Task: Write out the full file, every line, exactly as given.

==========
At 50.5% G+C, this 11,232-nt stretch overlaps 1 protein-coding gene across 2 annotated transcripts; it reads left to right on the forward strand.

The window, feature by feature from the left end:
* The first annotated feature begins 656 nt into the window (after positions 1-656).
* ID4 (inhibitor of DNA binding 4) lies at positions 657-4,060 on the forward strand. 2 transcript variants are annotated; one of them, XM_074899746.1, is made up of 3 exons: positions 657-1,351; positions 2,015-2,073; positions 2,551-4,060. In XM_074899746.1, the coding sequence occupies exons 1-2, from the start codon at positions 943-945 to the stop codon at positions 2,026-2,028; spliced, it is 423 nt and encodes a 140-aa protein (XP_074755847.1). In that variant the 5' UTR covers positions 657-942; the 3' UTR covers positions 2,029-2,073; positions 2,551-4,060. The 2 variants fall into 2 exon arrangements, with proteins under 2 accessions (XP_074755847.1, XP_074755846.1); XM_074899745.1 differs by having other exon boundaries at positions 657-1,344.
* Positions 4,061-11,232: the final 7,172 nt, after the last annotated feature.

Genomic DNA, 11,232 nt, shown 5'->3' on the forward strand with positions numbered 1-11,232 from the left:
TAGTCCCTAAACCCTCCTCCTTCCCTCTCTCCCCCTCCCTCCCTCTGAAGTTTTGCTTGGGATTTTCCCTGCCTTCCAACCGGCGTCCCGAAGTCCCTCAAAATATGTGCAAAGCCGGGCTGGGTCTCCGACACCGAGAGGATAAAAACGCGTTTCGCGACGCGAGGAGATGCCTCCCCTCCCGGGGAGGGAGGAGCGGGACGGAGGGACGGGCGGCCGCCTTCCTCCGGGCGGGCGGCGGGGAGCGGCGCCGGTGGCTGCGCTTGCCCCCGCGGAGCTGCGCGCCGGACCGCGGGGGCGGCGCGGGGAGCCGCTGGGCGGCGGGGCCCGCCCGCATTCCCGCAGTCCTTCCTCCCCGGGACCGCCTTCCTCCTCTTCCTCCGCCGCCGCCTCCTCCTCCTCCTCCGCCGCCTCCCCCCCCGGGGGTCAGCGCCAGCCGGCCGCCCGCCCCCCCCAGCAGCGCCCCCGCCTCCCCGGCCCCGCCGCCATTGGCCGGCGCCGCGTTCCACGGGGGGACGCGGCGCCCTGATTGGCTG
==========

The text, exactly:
At 50.5% G+C, this 11,232-nt stretch overlaps 1 protein-coding gene across 2 annotated transcripts; it reads left to right on the forward strand.

The window, feature by feature from the left end:
* The first annotated feature begins 656 nt into the window (after positions 1-656).
* ID4 (inhibitor of DNA binding 4) lies at positions 657-4,060 on the forward strand. 2 transcript variants are annotated; one of them, XM_074899746.1, is made up of 3 exons: positions 657-1,351; positions 2,015-2,073; positions 2,551-4,060. In XM_074899746.1, the coding sequence occupies exons 1-2, from the start codon at positions 943-945 to the stop codon at positions 2,026-2,028; spliced, it is 423 nt and encodes a 140-aa protein (XP_074755847.1). In that variant the 5' UTR covers positions 657-942; the 3' UTR covers positions 2,029-2,073; positions 2,551-4,060. The 2 variants fall into 2 exon arrangements, with proteins under 2 accessions (XP_074755847.1, XP_074755846.1); XM_074899745.1 differs by having other exon boundaries at positions 657-1,344.
* Positions 4,061-11,232: the final 7,172 nt, after the last annotated feature.

Genomic DNA, 11,232 nt, shown 5'->3' on the forward strand with positions numbered 1-11,232 from the left:
TAGTCCCTAAACCCTCCTCCTTCCCTCTCTCCCCCTCCCTCCCTCTGAAGTTTTGCTTGGGATTTTCCCTGCCTTCCAACCGGCGTCCCGAAGTCCCTCAAAATATGTGCAAAGCCGGGCTGGGTCTCCGACACCGAGAGGATAAAAACGCGTTTCGCGACGCGAGGAGATGCCTCCCCTCCCGGGGAGGGAGGAGCGGGACGGAGGGACGGGCGGCCGCCTTCCTCCGGGCGGGCGGCGGGGAGCGGCGCCGGTGGCTGCGCTTGCCCCCGCGGAGCTGCGCGCCGGACCGCGGGGGCGGCGCGGGGAGCCGCTGGGCGGCGGGGCCCGCCCGCATTCCCGCAGTCCTTCCTCCCCGGGACCGCCTTCCTCCTCTTCCTCCGCCGCCGCCTCCTCCTCCTCCTCCGCCGCCTCCCCCCCCGGGGGTCAGCGCCAGCCGGCCGCCCGCCCCCCCCAGCAGCGCCCCCGCCTCCCCGGCCCCGCCGCCATTGGCCGGCGCCGCGTTCCACGGGGGGACGCGGCGCCCTGATTGGCTG